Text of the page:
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Meet the Astro A40s, a high-end headset that is compatible with just about everything under the sun with a headphone jack. While they are quite pricy, you definitely get what you pay for, as the A40s are a well-performing, solid headset with a dizzying array of connectivity options. If you are a cross-platform gamer, these warrant a good hard look.

The rivals the lyre bird in its mimicry.

This headset keeps distortion well below the noticeable 3% threshold at a normal volume, but that all changes when you crank it up. In our labs, we measured a sound pressure level of 112.05dB before the Astro A40s reached a level of 3% total harmonic distortion (THD). While that’s good and loud, we’d like to remind you to never crank your cans that high, ever. You could seriously damage your hearing, and then how would you know if someone’s sneaking up on you?

Made for comfort, it seems.

When you first put on the s, you'll notice how little pressure is put on your skull and ears. On top of that, you'll notice that your ears don't hit the speaker element, as the drivers are properly angled, so there shouldn't be much heat buildup either. The speaker element is ensconced in a thin mesh, so placed to prevent bio matter from destroying your high-end headset. As an added bonus, the drivers are angled, so as to make the most room for your pinna.

The Astro A40 is compatible with almost every system under the sun.

Of design note, this headset has many plugs. To start, there's what appears to be a dongle, with a tiny microphone plug and a 3.5mm headphone jack. Once you plug that into the extension cable, that in turn ends in an integrated 3.5mm headset jack. If that can't plug into your computer, then there's another accessory that splits the microphone and headphone elements into two separate plugs. This allows the to be a generalist, it is compatible with almost every system under the sun.

Outside of the frequency response, not bad.

Mid tone ranges are extremely downplayed, and that may have to do with the fact that the sounds of most small arms live in these ranges. The downside to that? So do footsteps. If someone’s sneaking up behind you, it may be a good idea to boost the volume a bit, though you’ll have to balance that with the maximum sound level of other ambient noise, because explosions will still rock you.

The A40s don't really have any distortin to speak of.

The A40s don't really have any distortin to speak of, but for most of the low end and mid tones, the Astro A40s have an extremely even tracking with a couple issues in the higher end. You’ll notice shifts in volume from left to right if you know what you’re looking for, or if you’re listening to a frequency sweep, but this is nothing terribly out of the ordinary.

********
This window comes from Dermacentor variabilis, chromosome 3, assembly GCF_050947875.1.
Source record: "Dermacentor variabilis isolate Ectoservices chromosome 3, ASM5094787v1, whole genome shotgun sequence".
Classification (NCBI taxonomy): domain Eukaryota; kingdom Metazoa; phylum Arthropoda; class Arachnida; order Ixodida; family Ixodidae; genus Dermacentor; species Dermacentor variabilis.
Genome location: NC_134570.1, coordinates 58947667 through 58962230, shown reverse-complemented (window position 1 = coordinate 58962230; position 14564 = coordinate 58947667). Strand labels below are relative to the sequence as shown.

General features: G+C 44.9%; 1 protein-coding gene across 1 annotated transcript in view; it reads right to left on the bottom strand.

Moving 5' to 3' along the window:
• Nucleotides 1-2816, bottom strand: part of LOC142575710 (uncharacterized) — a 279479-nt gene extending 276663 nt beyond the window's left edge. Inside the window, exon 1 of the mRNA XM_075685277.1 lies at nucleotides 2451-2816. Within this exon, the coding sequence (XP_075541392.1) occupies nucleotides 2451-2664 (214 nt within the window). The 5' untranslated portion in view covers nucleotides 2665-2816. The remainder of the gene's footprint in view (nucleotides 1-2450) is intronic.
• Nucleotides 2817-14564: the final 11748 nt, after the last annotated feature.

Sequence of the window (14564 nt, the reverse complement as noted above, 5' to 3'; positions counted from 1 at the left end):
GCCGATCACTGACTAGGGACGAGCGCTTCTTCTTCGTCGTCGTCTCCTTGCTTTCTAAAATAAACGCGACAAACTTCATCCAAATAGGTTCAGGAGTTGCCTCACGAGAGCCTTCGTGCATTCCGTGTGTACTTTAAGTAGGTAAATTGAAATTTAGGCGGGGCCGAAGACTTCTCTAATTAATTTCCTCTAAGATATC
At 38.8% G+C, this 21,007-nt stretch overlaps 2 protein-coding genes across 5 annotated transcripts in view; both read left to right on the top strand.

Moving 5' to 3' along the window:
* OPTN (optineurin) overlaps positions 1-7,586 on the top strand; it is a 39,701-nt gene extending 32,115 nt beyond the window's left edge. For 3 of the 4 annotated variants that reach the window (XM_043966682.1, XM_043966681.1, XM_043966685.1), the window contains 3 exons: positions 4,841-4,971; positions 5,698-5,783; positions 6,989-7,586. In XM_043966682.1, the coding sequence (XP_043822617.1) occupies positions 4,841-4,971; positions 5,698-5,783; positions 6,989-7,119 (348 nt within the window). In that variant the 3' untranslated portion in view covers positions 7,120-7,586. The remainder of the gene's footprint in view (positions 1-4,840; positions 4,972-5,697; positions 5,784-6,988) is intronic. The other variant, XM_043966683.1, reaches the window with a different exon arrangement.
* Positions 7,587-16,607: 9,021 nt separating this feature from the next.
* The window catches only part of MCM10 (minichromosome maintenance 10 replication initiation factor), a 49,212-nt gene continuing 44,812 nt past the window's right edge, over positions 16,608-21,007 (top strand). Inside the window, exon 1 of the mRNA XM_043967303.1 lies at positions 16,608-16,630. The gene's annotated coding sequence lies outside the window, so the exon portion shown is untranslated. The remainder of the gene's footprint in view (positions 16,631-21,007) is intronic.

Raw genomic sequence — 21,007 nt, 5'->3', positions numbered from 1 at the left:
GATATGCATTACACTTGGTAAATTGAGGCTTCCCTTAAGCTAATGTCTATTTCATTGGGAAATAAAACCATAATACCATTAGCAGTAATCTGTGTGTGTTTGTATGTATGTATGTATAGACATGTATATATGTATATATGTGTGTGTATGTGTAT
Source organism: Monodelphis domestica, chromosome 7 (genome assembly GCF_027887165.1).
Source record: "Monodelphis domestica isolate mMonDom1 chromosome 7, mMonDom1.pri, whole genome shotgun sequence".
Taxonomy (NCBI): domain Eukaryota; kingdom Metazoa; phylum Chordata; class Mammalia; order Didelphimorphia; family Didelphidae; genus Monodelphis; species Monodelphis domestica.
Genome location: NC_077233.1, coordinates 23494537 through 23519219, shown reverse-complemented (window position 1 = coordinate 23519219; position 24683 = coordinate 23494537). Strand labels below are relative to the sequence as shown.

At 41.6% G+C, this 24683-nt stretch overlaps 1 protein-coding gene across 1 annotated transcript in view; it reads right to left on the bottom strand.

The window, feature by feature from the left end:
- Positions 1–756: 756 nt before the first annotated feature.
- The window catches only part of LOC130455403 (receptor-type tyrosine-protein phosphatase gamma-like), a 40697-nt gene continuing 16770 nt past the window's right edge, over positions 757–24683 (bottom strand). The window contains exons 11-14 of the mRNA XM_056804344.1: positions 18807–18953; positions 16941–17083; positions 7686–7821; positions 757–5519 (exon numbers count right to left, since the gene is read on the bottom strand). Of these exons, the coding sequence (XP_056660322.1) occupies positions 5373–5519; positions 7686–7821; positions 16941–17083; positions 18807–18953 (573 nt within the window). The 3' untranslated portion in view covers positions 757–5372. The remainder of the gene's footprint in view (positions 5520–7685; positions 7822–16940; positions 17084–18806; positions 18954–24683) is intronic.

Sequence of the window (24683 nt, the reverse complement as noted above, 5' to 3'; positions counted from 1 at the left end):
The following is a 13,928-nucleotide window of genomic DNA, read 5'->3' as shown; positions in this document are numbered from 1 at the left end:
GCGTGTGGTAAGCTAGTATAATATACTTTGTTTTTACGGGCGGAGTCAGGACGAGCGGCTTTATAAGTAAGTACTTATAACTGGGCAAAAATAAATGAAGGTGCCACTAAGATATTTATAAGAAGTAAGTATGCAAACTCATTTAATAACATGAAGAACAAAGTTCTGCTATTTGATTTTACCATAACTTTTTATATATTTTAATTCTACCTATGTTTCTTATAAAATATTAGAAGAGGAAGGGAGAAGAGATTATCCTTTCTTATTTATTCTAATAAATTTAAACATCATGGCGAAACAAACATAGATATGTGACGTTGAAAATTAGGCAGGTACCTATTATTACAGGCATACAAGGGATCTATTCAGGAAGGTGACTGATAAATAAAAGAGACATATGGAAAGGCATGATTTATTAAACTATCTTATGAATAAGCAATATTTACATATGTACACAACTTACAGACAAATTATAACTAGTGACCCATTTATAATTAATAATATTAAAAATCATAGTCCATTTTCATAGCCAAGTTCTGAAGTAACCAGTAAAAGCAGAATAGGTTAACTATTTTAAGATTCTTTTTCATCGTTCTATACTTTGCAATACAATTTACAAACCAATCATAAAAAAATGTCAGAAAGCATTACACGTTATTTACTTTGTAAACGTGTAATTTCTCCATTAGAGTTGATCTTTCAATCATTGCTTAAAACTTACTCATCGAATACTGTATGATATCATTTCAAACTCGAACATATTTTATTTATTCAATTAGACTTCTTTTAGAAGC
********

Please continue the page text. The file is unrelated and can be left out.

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The has a puzzle piece missing from a portrait of perfect sound.

Tones at the 2-8kHz range were downplayed by the to the tune about 20dB. In gaming terms, small arms fire will be more tempered, but footsteps will also be muffled to sounding about 1/4th as loud as they normally would be. Turning the volume up will help remedy this at the tradeoff of making explosions super loud. We'd advise against it.

Certainly impressive, certainly expensive.

At the end of the day, what you get with the Astro A40s is certainly very impressive, if you’re looking for a headset that can work with just about anything you can play games on. While it is very pricy compared to some of the lower-end headsets, you definitely get more headset for the extra cash.

While it does have that weird dip in the high midrange, it may not actually be a bad thing if you’re accustomed to playing games with a lot of small arms fire or electricity noises, as those can get quite loud and distracting in-game. Aside from this, the downsides to buying this headset pretty much only lie with the total cost of the unit, which is quite expensive at $250 from the manufacturer.

Overall though, what you’re getting with that money is a headset that performs well, is comfortable, and compatible with almost every possible platform. If you’re looking for something that can do it all, and you’re wiling to pay for it, the A40s are a great choice.

Tracking, Isolation

Tracking is measure the evenness between the right and left cans on a set of headphones. The has an extremely even tracking, although there are a couple issues in the higher end. Even this issue will be difficult to hear, unless you're specifically searching for it.

Isolation is a two pronged aspect. There's keeping sound in and keeping sound out. Being a gaming headset, the is not good at keeping outside noise from entering. However, on the flip side, this headset was able to prevent a lot of leakage. Your family won't be able to hear all the explosions and profanity that you're hearing.

Meet the tester

Chris Thomas

Chris Thomas

Staff Writer, Imaging

@cthomas8888

A seasoned writer and professional photographer, Chris reviews cameras, headphones, smartphones, laptops, and lenses. Educated in Political Science and Linguistics, Chris can often be found building a robot army, snowboarding, or getting ink.

See all of Chris Thomas's reviews

Checking our work.

We use standardized and scientific testing methods to scrutinize every product and provide you with objectively accurate results. If you’ve found different results in your own research, email us and we’ll compare notes. If it looks substantial, we’ll gladly re-test a product to try and reproduce these results. After all, peer reviews are a critical part of any scientific process.

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